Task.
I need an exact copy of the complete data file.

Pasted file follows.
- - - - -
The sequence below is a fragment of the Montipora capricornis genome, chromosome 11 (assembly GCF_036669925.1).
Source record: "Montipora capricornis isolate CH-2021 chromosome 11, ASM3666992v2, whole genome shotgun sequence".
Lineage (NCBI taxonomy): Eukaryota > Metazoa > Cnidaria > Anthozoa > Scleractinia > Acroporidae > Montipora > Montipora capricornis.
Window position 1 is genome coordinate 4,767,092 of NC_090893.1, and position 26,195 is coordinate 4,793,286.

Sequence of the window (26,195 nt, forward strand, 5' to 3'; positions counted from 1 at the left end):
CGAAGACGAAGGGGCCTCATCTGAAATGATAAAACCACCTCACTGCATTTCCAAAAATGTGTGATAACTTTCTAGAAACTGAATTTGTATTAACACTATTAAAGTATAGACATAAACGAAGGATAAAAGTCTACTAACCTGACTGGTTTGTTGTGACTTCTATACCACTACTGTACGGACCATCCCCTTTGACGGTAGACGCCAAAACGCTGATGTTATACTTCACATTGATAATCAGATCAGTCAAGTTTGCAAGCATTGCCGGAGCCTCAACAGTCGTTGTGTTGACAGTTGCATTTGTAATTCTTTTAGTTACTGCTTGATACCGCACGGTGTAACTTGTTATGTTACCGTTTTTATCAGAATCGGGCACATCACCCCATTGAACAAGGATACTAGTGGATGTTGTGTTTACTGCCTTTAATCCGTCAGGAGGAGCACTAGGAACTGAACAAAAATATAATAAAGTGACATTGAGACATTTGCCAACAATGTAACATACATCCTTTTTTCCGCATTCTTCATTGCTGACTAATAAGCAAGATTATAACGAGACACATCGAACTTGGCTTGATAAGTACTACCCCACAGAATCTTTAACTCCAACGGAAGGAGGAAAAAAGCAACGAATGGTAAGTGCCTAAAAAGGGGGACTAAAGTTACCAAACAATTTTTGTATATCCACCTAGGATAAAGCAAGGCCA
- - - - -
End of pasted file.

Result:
The sequence below is a fragment of the Montipora capricornis genome, chromosome 11 (assembly GCF_036669925.1).
Source record: "Montipora capricornis isolate CH-2021 chromosome 11, ASM3666992v2, whole genome shotgun sequence".
Lineage (NCBI taxonomy): Eukaryota > Metazoa > Cnidaria > Anthozoa > Scleractinia > Acroporidae > Montipora > Montipora capricornis.
Window position 1 is genome coordinate 4,767,092 of NC_090893.1, and position 26,195 is coordinate 4,793,286.

Sequence of the window (26,195 nt, forward strand, 5' to 3'; positions counted from 1 at the left end):
CGAAGACGAAGGGGCCTCATCTGAAATGATAAAACCACCTCACTGCATTTCCAAAAATGTGTGATAACTTTCTAGAAACTGAATTTGTATTAACACTATTAAAGTATAGACATAAACGAAGGATAAAAGTCTACTAACCTGACTGGTTTGTTGTGACTTCTATACCACTACTGTACGGACCATCCCCTTTGACGGTAGACGCCAAAACGCTGATGTTATACTTCACATTGATAATCAGATCAGTCAAGTTTGCAAGCATTGCCGGAGCCTCAACAGTCGTTGTGTTGACAGTTGCATTTGTAATTCTTTTAGTTACTGCTTGATACCGCACGGTGTAACTTGTTATGTTACCGTTTTTATCAGAATCGGGCACATCACCCCATTGAACAAGGATACTAGTGGATGTTGTGTTTACTGCCTTTAATCCGTCAGGAGGAGCACTAGGAACTGAACAAAAATATAATAAAGTGACATTGAGACATTTGCCAACAATGTAACATACATCCTTTTTTCCGCATTCTTCATTGCTGACTAATAAGCAAGATTATAACGAGACACATCGAACTTGGCTTGATAAGTACTACCCCACAGAATCTTTAACTCCAACGGAAGGAGGAAAAAAGCAACGAATGGTAAGTGCCTAAAAAGGGGGACTAAAGTTACCAAACAATTTTTGTATATCCACCTAGGATAAAGCAAGGCCA